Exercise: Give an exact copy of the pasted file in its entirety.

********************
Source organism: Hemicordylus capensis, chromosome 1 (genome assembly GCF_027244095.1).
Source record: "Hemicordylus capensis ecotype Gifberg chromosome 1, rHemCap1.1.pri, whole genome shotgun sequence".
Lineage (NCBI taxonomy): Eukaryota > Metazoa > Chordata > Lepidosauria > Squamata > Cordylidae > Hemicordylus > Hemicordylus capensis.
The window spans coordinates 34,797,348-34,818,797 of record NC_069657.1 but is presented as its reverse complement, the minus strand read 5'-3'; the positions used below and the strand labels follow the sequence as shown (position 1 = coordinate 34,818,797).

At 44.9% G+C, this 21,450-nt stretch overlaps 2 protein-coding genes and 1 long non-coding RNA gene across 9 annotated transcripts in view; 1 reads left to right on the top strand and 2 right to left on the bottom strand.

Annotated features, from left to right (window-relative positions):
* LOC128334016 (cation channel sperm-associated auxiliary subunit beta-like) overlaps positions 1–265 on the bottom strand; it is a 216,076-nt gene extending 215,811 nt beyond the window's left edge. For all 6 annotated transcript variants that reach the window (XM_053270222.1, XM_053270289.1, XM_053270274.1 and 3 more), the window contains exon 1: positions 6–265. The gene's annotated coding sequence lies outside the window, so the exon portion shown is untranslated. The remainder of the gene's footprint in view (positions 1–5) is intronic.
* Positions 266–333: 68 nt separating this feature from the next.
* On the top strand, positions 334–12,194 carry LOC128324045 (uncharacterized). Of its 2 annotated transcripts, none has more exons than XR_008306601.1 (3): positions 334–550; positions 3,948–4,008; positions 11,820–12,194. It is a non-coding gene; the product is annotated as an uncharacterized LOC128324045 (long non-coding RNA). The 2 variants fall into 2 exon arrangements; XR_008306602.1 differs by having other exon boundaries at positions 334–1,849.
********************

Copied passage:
Source organism: Hemicordylus capensis, chromosome 1 (genome assembly GCF_027244095.1).
Source record: "Hemicordylus capensis ecotype Gifberg chromosome 1, rHemCap1.1.pri, whole genome shotgun sequence".
Lineage (NCBI taxonomy): Eukaryota > Metazoa > Chordata > Lepidosauria > Squamata > Cordylidae > Hemicordylus > Hemicordylus capensis.
The window spans coordinates 34,797,348-34,818,797 of record NC_069657.1 but is presented as its reverse complement, the minus strand read 5'-3'; the positions used below and the strand labels follow the sequence as shown (position 1 = coordinate 34,818,797).

At 44.9% G+C, this 21,450-nt stretch overlaps 2 protein-coding genes and 1 long non-coding RNA gene across 9 annotated transcripts in view; 1 reads left to right on the top strand and 2 right to left on the bottom strand.

Annotated features, from left to right (window-relative positions):
* LOC128334016 (cation channel sperm-associated auxiliary subunit beta-like) overlaps positions 1–265 on the bottom strand; it is a 216,076-nt gene extending 215,811 nt beyond the window's left edge. For all 6 annotated transcript variants that reach the window (XM_053270222.1, XM_053270289.1, XM_053270274.1 and 3 more), the window contains exon 1: positions 6–265. The gene's annotated coding sequence lies outside the window, so the exon portion shown is untranslated. The remainder of the gene's footprint in view (positions 1–5) is intronic.
* Positions 266–333: 68 nt separating this feature from the next.
* On the top strand, positions 334–12,194 carry LOC128324045 (uncharacterized). Of its 2 annotated transcripts, none has more exons than XR_008306601.1 (3): positions 334–550; positions 3,948–4,008; positions 11,820–12,194. It is a non-coding gene; the product is annotated as an uncharacterized LOC128324045 (long non-coding RNA). The 2 variants fall into 2 exon arrangements; XR_008306602.1 differs by having other exon boundaries at positions 334–1,849.